We’ll have more staff that is cross trained to do a variety of roles. We’ll have back-ups identified for all key roles. Successful companies will focus on agility, creating processes and structures that allow them to quickly respond to changes, either to upsize or downsize, to shift, to pivot smoothly with minimal disruption to their income stream. Think of it like an elastic band, with flexibility and strength – it twists, it bends – it holds everything in place.

Now, imagine an elastic workforce with which you’ll have the ability to increase and decrease staff rapidly. There are four components to this strategy:

    • Core workforce of permanent employees for ongoing key area.

    • Pool of temporary labour at the shop floor and junior admin level

    • Selected independent providers/contractors at the specialist level for project work

    • Fractional management to complement your leadership team.

The first three components are intuitive. The fourth, fractional management, has become common in Europe and is now quickly emerging in North America. What is Fractional Management? It’s seasoned managerial expertise provided on a

part time basis, dedicated and focused on your business. A fractional senior manager or executive can bridge the gap between your emerging needs until you need and can afford a full-time senior manager.

These are seasoned managers that work shoulder-to-shoulder with you under your guidance and within your budget to help move your business forward, but at a fraction of a full-time commitment. They can work anywhere from a few days a month to a couple of days a week, depending on the needs of your business, and have the flexibility to adjust their schedule as required. Often, successful companies establish an ongoing relationship with a fractional manager, so they become embedded in your business and culture.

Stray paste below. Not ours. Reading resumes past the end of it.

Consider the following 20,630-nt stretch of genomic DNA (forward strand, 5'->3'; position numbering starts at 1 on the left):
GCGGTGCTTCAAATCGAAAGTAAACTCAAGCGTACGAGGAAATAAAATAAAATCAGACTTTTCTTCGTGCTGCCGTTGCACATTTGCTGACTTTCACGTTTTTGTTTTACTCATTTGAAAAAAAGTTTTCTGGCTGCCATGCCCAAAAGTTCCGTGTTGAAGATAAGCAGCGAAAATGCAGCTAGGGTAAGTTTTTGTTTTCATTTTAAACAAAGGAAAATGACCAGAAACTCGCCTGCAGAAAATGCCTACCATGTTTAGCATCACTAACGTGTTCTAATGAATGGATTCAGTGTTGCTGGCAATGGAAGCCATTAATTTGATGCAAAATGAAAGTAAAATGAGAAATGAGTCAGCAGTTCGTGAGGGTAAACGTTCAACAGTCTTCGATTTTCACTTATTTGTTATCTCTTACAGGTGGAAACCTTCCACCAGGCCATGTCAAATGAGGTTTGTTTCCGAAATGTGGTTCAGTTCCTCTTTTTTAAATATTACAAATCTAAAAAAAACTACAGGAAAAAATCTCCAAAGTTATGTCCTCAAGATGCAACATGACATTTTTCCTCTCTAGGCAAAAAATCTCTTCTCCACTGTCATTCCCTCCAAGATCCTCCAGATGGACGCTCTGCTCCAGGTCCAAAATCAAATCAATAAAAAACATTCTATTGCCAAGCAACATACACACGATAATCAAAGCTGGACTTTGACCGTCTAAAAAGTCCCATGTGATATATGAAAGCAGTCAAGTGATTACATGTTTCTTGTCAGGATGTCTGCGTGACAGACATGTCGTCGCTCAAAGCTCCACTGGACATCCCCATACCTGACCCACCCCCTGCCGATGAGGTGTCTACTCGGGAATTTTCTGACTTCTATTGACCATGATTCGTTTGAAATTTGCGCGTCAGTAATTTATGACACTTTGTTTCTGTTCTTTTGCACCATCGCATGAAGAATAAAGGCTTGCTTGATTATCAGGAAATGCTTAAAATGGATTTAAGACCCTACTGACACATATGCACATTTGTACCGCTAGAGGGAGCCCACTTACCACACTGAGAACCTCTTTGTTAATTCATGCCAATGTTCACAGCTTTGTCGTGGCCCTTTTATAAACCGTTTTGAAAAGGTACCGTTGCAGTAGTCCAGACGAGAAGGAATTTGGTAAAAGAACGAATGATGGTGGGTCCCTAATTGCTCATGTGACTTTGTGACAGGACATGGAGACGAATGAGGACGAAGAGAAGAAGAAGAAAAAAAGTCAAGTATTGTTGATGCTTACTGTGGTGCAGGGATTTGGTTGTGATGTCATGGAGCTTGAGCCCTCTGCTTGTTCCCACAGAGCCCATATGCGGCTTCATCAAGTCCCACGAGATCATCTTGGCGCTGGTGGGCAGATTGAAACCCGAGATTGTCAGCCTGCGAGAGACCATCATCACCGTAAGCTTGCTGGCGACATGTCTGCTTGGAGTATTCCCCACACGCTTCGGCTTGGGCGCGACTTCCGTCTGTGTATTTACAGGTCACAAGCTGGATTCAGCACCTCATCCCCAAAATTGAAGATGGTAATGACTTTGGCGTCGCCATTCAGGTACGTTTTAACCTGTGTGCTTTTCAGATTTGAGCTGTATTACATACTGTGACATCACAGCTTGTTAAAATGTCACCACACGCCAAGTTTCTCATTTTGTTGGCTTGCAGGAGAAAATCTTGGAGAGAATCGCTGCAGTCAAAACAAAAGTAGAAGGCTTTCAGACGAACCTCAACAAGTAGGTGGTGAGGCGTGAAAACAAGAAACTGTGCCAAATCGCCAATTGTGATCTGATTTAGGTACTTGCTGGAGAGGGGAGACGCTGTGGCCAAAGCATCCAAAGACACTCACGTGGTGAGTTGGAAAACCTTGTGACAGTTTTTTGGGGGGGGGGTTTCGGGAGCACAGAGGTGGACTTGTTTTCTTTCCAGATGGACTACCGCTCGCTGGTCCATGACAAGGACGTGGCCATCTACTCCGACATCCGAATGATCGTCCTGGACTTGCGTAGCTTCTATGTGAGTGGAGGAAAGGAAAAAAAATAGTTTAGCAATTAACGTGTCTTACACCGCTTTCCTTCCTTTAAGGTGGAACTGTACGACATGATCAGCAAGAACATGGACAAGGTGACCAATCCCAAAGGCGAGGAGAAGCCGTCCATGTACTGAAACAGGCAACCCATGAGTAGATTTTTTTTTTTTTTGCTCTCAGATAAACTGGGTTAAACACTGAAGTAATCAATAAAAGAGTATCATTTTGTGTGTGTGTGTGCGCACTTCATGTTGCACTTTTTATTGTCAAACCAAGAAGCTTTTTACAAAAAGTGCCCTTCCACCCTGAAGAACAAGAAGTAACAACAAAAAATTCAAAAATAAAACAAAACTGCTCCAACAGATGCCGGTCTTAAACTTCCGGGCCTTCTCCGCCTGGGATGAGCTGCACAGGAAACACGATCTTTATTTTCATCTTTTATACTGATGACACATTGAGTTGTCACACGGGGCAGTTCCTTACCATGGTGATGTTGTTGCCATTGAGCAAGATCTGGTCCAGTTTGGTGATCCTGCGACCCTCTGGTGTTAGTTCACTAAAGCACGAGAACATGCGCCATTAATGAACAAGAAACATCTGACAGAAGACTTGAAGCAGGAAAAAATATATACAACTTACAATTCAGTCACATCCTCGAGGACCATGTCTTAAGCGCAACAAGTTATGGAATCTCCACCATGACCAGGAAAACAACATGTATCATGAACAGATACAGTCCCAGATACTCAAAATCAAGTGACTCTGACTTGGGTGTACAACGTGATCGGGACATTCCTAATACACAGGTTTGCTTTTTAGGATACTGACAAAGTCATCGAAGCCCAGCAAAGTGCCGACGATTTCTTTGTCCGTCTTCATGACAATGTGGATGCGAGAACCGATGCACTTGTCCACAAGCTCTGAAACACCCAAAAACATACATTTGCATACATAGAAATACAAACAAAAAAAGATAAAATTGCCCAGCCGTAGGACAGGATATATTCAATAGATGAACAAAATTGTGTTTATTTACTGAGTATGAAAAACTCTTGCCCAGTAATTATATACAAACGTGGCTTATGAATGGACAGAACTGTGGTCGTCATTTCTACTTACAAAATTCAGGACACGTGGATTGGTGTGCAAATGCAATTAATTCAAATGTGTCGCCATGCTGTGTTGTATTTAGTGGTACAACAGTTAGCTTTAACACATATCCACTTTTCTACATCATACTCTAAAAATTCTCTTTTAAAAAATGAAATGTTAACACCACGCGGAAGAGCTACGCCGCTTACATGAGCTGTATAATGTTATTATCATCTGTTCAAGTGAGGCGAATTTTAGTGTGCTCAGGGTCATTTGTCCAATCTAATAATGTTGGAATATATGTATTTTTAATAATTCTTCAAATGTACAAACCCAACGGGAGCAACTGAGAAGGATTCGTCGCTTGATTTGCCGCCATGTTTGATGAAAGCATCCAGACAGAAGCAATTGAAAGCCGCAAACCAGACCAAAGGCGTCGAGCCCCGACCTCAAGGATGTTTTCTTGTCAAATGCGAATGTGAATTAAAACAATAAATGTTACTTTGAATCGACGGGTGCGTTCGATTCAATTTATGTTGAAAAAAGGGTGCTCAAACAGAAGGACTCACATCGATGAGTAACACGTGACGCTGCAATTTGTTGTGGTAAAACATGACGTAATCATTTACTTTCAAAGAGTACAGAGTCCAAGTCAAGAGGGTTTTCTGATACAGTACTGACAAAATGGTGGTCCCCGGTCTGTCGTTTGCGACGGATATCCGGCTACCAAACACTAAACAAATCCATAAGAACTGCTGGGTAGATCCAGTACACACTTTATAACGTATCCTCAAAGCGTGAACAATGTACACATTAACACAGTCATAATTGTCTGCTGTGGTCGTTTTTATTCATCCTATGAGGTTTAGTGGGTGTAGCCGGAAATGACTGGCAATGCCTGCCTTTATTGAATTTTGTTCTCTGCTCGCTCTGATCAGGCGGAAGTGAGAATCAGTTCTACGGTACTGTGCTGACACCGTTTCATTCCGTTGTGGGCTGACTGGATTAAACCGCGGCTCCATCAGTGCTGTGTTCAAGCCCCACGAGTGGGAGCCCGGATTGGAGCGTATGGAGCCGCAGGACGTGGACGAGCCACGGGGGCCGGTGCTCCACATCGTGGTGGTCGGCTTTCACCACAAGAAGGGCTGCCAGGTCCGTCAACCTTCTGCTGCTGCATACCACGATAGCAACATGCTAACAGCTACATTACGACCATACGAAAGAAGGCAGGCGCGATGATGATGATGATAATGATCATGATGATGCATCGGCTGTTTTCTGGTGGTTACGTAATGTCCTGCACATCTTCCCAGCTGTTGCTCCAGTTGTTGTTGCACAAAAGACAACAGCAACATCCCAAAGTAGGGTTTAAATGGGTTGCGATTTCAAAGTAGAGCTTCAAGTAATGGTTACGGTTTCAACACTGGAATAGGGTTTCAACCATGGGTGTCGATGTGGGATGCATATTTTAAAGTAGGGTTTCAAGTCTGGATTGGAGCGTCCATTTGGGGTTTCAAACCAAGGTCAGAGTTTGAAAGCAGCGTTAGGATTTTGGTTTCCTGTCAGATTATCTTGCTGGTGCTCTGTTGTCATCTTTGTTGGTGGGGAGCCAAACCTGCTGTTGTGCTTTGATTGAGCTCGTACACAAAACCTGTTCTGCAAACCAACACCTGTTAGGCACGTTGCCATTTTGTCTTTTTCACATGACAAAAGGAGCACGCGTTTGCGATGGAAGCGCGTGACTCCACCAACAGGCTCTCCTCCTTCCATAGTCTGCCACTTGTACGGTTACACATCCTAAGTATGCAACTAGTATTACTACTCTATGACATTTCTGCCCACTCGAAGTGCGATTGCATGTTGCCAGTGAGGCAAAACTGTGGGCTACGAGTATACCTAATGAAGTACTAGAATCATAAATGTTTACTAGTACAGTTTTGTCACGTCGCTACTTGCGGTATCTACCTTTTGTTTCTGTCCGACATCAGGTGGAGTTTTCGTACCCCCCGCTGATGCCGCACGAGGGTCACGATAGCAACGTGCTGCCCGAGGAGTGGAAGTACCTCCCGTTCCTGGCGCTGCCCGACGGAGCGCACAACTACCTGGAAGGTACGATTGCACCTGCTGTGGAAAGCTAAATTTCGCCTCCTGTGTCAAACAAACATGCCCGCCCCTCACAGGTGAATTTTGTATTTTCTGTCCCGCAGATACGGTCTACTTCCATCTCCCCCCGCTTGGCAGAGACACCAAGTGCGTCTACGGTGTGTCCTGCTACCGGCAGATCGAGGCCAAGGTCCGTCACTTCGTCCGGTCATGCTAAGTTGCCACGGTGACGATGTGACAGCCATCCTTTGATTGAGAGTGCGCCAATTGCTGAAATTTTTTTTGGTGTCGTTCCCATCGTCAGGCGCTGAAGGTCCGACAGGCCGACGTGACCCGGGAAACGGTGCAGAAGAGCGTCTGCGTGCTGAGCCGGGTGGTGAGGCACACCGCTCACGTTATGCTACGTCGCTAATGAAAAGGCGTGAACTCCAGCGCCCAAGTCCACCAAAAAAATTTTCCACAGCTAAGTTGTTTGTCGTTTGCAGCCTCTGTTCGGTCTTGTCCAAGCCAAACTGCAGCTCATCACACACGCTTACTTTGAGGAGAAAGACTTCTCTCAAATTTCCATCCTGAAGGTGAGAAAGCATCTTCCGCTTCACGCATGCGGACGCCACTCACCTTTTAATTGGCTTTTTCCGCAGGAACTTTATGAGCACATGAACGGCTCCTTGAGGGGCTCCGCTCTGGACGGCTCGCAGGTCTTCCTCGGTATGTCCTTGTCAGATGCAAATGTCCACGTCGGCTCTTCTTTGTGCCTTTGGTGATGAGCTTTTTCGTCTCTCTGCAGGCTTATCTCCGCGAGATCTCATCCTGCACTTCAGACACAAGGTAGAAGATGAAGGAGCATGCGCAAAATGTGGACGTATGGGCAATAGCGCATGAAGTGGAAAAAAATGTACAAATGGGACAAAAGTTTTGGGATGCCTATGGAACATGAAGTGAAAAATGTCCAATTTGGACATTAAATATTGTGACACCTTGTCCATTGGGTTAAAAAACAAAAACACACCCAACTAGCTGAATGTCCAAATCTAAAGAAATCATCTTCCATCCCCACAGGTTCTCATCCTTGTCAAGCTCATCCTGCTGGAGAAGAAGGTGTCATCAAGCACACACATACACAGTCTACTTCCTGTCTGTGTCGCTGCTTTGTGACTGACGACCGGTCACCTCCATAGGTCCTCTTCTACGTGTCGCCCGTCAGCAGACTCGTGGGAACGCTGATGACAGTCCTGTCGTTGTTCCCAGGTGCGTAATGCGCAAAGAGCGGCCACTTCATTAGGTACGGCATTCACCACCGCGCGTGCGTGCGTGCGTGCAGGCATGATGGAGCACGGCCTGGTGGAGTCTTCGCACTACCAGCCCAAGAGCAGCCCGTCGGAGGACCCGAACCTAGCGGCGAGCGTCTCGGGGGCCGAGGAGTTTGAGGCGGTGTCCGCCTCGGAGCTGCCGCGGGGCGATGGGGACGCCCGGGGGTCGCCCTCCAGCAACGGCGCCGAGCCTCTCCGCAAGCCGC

What are the benefits of fractional management?

    • Immediate access to expertise. These are typically senior executives in their
    • field of specialization. As they often work for more than one company, they bring broad knowledge of best practices and current trends.
    •  They provide expertise at a fraction of the cost of a full-time employee, while allowing you to do what you do best – run your business.
    • They can be longer term assets, so they have a stake in your company’s success.

Fractional managers can also be used as peer reviewers, offering professional second opinions to help develop your ideas and strategies. They are often great coaches for junior staff. They can serve as department heads, handling big picture issues, while lower cost staff executes the day to day work.

The bottom line is that fractional managers are experienced staff members whose expertise is available at a fraction of the cost of hiring a fulltime employee. For companies in start-up or growth mode, they can be an immediate accelerator to your growth and credibility.


“I don’t need to have all the answers. I just need to have people who can

give them to me.” – Henry Ford


As you create your new elastic workforce, consider strategically using fractional managers as an alternative to permanent hires or consultants. As a Principal with mgmt2go for over six years, I’ve seen how our fractional management experts have established a reputation for quality and value.